The Camelbak website description states “Awarded the Editor’s Choice Award for 2000 by Bicycle Magazine! The completely redesigned TransAlp is loaded with cycling features and is equally at home commuting through the city or pushing the extremes or an epic ride. Technical and feature-rich, this system is built for high-torque activity and is comfortable enough to wear for hours on end. Features: Independent suspension harness keeps load stable as you move; Molded back panel ventilates and cools; Reservoir access through exterior Water Hole™ keeps gear and water separate; Load stabilizing waist harness system; Store helmet in the main overflow pocket and shoes in the secure side mesh pockets; Cargo pocket with internal organizer holds tools and keys; Reflectivity ensures safety in low light; External mesh pocket keeps essentials handy; Raincover included in bottom pocket.”
Sample 8, style name “Cloud Walker”, measures 9 inches by 8 inches by 19 inches with a water capacity of seventy ounces. The bag has a large compartment with zippered closure for storage of numerous items. In addition, the bag has an additional exterior zippered pocket with a clip attached for keys or other items and a hand carrying strap attached to the top of the bag. There are adjustable waist and chest straps as well as an adjustable strap at the top of the bag to provide additional support for balance when gear is carried in the bag. Camelbak submits that the Cloud Walker has 1200 cubic inches of cargo space.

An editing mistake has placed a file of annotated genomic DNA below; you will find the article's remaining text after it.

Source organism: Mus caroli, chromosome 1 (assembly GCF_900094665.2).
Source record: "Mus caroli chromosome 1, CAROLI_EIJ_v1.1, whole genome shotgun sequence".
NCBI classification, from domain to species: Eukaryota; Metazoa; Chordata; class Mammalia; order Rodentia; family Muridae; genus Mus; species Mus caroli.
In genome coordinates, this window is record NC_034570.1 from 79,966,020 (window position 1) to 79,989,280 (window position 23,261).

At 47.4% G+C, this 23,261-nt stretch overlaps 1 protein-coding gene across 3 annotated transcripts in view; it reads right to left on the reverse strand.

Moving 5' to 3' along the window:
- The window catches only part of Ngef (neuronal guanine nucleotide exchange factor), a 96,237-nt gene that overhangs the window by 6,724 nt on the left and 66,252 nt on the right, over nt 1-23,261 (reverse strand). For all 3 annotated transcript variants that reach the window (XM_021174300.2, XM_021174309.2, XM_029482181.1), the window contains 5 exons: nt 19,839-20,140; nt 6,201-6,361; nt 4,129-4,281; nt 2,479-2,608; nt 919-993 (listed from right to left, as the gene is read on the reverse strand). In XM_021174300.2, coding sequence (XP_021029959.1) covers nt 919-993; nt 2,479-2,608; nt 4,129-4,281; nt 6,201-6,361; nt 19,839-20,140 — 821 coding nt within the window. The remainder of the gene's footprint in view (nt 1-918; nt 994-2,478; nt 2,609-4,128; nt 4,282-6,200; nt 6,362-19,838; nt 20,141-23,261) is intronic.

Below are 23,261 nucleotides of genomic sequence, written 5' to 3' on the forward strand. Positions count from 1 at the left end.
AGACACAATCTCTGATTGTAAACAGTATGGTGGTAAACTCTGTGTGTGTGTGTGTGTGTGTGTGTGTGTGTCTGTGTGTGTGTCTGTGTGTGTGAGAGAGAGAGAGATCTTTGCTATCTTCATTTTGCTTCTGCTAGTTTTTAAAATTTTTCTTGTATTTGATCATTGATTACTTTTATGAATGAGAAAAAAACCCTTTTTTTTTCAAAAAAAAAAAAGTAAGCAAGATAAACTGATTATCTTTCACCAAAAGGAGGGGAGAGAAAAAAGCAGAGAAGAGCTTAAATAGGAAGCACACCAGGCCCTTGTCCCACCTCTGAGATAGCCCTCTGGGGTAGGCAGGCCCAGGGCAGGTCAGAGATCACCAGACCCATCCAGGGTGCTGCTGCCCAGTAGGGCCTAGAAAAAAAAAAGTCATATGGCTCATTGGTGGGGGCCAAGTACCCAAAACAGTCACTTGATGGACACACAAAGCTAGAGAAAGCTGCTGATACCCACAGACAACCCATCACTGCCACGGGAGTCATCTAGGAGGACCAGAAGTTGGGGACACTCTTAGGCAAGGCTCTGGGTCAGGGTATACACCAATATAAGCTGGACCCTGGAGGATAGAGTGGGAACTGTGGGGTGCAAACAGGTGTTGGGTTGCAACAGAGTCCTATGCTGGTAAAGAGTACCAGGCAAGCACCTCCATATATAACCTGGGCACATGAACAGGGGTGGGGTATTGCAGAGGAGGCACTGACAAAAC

The Camelbak website description states “The most nimble of he Camelbak’s Ascent Series™, the Cloud Walker is all about action—perfect for an afternoon on the trail.. There’s plenty of room for the essentials—water, wind shell, fleece vest and food—without going overboard on space. Features: Dynamic Contour Design distributes the load ergonomically and adds stability; Multiple cargo spaces include main compartment with double slider zip and exterior pocket for small gear; Reservoir access through exterior Water Hole™ keeps gear and water separate; Dual compression straps keep load stable; Sternum strap and integrated waist belt included.”
Sample 9, style name “Rim Runner”, measures 11 inches by 8 inches by 19 inches with a water capacity of seventy ounces. The bag features a large zippered closure for numerous items as well as a small external pocket with clip attached and a hand carrying strap attached to the top of the bag. In addition to adjustable waist and chest straps, adjustable cargo straps crisscross over the bag to provide extra support for cargo stabilization. Camelbak submits that the Rim Runner has 1500 cubic inches of cargo space.